San Francisco Chronicle

Boston on the brink of change

- By Steve Leblanc Steve Leblanc is an Associated Press writer.

BOSTON — For the first time in 200 years, Boston voters have narrowed the field of mayoral candidates to two women of color who will face off against each other in November.

City Councilors Michelle Wu and Annissa Essaibi George topped the five-person race in Tuesday’s preliminar­y runoff. They bested acting Mayor Kim Janey, City Councilor Andrea Campbell and John Barros, the city’s former economic developmen­t chief. All five were candidates of color — a major shift away from two centuries of Boston politics dominated by white men.

Wu’s parents immigrated to the U.S. from Taiwan. Essaibi George describes herself as a first generation Arab PolishAmer­ican.

Whoever wins on Nov. 2 will make history in a city that has never elected a woman or Asian American mayor. For the past 200 years, the office has been held exclusivel­y by white men.

Wu and Essaibi George’s advancemen­t to the general election ushers in a new era for the city which has wrestled with racial and ethnic strife.

Essaibi George said she was confident she could pose a significan­t challenge to Wu in November.

“I am so grateful to you showing up not just tonight but showing up for the last eight months,” she told supporters.

Wu spoke to reporters outside Boston City Hall on Wednesday.

“This is the moment in Boston that our campaign and our coalition has been calling for for a long time,” she said. “We got in this race over a year ago — actually exactly a year ago today — to ensure that Boston would step up to meet this moment.”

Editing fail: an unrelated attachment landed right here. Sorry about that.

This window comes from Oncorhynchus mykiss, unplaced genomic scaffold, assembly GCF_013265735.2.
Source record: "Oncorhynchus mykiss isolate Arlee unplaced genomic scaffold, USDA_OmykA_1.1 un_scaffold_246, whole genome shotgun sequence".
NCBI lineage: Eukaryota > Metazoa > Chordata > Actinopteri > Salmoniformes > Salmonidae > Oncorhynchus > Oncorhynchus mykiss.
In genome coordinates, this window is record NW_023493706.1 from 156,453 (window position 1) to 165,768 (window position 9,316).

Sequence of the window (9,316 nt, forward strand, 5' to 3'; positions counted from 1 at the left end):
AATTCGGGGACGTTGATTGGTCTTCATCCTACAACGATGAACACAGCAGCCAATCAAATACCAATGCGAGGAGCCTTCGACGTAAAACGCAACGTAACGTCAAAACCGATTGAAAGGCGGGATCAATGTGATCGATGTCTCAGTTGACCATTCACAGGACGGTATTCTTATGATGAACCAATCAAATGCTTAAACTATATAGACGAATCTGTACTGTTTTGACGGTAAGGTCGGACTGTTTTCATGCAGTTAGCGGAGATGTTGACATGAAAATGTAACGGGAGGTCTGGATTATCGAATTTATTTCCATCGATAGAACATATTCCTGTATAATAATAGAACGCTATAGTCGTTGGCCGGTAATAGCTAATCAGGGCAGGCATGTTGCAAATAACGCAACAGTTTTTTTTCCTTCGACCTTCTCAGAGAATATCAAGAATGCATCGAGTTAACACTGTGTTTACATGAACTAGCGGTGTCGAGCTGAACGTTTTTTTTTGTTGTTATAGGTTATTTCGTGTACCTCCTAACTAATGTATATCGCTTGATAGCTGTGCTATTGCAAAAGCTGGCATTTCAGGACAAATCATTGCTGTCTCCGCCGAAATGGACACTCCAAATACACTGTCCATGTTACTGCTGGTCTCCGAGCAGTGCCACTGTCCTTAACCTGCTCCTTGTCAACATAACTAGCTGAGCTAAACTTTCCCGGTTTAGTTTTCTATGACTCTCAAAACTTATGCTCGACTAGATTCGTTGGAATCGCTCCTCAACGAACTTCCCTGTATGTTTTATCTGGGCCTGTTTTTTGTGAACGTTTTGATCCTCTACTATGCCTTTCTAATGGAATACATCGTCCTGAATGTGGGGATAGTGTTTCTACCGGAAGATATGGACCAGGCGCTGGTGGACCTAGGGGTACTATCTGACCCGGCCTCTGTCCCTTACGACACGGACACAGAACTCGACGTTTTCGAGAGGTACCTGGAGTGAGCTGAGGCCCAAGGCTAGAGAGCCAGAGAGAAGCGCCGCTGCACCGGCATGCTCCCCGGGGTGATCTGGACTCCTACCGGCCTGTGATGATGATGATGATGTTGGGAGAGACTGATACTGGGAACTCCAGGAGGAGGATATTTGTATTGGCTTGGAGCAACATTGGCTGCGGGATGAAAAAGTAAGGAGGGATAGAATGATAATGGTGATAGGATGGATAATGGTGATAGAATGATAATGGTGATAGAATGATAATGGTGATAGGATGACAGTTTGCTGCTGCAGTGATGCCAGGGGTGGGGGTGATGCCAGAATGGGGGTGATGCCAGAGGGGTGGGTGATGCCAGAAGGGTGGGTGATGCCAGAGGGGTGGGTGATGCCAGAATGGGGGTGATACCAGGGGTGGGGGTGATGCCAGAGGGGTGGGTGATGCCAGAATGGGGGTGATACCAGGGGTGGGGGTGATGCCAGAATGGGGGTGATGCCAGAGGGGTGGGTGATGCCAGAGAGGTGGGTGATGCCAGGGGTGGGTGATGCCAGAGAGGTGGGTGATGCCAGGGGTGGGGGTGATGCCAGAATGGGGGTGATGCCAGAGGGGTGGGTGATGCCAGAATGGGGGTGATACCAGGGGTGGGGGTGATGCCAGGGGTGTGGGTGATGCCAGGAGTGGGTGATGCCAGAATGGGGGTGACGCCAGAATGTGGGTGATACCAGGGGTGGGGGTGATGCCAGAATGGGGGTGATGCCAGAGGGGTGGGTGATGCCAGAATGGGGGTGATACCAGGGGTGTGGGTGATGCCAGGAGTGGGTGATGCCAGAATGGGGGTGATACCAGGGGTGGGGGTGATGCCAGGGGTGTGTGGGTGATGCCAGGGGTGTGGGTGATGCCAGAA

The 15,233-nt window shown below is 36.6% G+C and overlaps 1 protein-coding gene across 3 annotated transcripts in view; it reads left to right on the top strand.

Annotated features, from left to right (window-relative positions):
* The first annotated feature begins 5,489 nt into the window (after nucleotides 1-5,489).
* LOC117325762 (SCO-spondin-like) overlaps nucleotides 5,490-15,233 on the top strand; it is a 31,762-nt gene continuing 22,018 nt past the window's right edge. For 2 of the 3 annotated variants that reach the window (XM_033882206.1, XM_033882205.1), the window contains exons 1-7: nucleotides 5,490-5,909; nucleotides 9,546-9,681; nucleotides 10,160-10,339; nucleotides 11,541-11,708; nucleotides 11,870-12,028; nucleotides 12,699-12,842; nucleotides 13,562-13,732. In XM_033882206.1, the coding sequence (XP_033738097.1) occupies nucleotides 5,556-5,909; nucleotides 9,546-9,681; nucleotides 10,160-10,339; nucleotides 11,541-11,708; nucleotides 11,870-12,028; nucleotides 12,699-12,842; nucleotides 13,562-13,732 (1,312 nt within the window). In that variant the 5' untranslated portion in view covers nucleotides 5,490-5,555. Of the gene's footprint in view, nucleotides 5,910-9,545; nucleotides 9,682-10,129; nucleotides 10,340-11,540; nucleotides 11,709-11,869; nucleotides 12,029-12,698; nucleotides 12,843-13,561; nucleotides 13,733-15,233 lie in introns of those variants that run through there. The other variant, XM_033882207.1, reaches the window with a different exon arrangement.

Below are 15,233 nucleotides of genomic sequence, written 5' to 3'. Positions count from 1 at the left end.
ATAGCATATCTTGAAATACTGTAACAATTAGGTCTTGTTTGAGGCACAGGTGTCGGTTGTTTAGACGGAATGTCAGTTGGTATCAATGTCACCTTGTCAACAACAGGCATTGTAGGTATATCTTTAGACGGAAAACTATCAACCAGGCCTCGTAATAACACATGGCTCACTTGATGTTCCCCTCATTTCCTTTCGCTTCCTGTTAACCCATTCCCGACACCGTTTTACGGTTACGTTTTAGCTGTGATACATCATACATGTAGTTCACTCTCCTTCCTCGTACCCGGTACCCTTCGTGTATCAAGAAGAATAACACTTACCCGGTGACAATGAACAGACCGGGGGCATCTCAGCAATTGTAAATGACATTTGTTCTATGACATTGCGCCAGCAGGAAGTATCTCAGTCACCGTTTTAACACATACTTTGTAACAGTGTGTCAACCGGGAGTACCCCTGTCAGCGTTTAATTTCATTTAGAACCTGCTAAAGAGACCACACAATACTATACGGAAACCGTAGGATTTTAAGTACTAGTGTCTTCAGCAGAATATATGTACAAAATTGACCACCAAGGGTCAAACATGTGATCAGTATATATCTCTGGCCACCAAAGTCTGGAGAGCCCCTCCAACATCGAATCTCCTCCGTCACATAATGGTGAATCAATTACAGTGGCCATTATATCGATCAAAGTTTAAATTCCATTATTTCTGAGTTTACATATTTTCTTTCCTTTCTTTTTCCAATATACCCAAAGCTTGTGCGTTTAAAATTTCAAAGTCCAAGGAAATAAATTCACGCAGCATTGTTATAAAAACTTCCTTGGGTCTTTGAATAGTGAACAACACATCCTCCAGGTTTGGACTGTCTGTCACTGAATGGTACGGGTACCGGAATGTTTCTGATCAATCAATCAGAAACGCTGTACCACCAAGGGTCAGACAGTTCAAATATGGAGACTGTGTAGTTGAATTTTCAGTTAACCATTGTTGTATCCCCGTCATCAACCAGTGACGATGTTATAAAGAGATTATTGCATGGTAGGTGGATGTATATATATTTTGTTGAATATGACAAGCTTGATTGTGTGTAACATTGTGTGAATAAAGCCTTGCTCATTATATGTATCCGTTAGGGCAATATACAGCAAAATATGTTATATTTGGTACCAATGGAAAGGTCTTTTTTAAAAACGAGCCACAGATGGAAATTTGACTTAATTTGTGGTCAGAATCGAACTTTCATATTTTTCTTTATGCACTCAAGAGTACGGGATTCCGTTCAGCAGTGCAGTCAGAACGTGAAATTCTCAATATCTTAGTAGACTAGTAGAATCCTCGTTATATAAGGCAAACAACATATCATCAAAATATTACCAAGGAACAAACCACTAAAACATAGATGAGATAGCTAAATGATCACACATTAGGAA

Essaibi George in her victory speech said the mayor of Boston can’t unilateral­ly restore rent control — a jab at Wu, who wants to revive a version of rent control, or rent stabilizat­ion, which was banned statewide by a 1994 ballot question.

Wu pushed back, saying she’s addressed tough challenges during her years as a city councilor.

“We took on issues that people said were pie in the sky, would be impossible to accomplish but by building coalitions, working across all levels of government and continuing to bring community members to the table, we knocked those down, one by one,” she said.

Earlier this year, Janey became the first Black Bostonian and first woman to occupy the city’s top office in an acting capacity after former Mayor Marty Walsh stepped down to become President Biden’s labor secretary.

“I want to congratula­te Michelle Wu and Annissa Essaibi George on their victories this evening,” Janey said in a statement. “This was a spirited and historic race, and I wish them both luck in the final election.”

All of the candidates were Democrats. Mayoral races in Boston do not include party primaries.

 ?? Stew Milne / Associated Press ?? Mayoral candidate Michelle Wu will face Annissa Essaibi George Nov. 2 — a major shift from male-dominated politics.
Stew Milne / Associated Press Mayoral candidate Michelle Wu will face Annissa Essaibi George Nov. 2 — a major shift from male-dominated politics.

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